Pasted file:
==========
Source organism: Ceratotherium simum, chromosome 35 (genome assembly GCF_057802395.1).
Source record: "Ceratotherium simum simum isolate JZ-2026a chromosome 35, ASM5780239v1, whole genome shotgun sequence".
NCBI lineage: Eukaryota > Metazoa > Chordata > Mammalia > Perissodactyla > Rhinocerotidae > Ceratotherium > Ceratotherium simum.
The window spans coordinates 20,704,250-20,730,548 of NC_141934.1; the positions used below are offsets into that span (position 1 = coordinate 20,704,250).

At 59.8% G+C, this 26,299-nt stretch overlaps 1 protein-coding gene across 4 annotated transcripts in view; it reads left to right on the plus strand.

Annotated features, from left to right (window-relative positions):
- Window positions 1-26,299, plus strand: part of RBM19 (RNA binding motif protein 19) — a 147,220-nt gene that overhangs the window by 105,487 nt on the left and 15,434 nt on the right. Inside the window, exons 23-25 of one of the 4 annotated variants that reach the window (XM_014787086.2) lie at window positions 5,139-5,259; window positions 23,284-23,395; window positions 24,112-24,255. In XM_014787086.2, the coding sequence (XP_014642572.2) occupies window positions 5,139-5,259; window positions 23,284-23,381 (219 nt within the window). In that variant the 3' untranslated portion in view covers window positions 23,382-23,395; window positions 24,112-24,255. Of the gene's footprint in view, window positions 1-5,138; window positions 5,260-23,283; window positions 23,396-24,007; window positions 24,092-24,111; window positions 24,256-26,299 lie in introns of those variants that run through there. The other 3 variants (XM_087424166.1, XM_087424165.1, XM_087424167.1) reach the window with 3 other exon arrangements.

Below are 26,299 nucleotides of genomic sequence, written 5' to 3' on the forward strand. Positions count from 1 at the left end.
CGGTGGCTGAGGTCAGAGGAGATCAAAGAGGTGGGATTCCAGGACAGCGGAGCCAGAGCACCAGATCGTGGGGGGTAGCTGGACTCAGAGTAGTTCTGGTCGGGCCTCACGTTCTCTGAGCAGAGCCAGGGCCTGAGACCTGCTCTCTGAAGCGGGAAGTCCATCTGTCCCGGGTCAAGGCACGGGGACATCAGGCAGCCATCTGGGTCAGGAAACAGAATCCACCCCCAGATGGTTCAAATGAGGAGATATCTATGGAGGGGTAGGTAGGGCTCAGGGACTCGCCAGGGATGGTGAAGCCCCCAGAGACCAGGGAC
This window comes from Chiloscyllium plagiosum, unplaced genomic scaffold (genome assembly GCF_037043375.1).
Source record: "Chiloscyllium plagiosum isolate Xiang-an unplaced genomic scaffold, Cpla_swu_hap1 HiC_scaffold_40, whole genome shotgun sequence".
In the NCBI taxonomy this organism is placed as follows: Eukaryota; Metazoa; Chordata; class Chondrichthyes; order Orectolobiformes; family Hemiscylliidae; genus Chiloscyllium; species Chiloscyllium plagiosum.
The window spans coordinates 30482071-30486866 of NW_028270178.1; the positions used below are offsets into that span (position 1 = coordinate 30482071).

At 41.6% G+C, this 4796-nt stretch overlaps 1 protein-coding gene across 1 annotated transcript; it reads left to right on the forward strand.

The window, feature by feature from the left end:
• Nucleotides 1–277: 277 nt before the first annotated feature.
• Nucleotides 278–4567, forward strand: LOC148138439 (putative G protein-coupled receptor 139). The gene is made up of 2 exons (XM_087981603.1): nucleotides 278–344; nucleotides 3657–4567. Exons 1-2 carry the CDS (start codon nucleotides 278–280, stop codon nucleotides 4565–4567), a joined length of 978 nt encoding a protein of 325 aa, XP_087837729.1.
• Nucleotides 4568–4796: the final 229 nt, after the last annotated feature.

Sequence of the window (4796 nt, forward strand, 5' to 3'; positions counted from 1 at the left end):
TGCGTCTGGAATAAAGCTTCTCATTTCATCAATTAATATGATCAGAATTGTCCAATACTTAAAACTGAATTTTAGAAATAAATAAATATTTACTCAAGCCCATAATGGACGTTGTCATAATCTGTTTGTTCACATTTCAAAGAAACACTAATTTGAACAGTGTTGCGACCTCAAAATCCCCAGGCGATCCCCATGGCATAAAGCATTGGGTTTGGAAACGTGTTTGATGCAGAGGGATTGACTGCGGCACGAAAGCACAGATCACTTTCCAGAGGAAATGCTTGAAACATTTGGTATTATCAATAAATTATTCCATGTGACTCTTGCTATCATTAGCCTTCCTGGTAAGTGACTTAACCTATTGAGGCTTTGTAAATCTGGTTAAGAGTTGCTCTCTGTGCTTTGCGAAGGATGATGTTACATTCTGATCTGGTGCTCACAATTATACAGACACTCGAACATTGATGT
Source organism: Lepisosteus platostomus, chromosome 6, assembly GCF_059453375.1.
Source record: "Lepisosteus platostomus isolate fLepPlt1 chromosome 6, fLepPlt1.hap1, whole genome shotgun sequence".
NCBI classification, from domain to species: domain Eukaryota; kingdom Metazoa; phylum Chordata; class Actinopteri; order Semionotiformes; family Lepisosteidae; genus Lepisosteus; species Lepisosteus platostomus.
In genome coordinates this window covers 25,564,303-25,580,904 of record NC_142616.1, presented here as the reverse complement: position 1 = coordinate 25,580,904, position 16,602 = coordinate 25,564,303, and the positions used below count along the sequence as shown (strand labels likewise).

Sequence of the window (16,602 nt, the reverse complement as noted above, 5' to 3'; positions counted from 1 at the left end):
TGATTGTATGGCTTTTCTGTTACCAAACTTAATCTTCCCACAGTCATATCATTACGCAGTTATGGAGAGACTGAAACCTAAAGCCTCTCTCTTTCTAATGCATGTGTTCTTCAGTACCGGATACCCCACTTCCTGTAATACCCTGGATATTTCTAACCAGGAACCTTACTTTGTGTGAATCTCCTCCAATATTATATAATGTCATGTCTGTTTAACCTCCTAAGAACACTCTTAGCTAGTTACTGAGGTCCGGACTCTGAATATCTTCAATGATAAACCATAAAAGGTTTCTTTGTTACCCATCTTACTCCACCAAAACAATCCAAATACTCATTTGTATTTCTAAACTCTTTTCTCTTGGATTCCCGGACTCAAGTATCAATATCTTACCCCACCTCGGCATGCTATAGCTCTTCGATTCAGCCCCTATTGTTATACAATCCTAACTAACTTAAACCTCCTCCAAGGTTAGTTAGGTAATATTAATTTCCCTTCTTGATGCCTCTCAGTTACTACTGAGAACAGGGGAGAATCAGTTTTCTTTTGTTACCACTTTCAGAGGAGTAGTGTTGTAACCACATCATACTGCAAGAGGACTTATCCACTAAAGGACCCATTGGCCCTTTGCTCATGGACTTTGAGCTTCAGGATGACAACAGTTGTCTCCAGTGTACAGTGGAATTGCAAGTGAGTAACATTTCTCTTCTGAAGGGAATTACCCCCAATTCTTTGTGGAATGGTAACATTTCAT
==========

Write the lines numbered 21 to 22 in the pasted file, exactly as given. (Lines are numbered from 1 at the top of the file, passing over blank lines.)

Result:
Source organism: Lepisosteus platostomus, chromosome 6, assembly GCF_059453375.1.
Source record: "Lepisosteus platostomus isolate fLepPlt1 chromosome 6, fLepPlt1.hap1, whole genome shotgun sequence".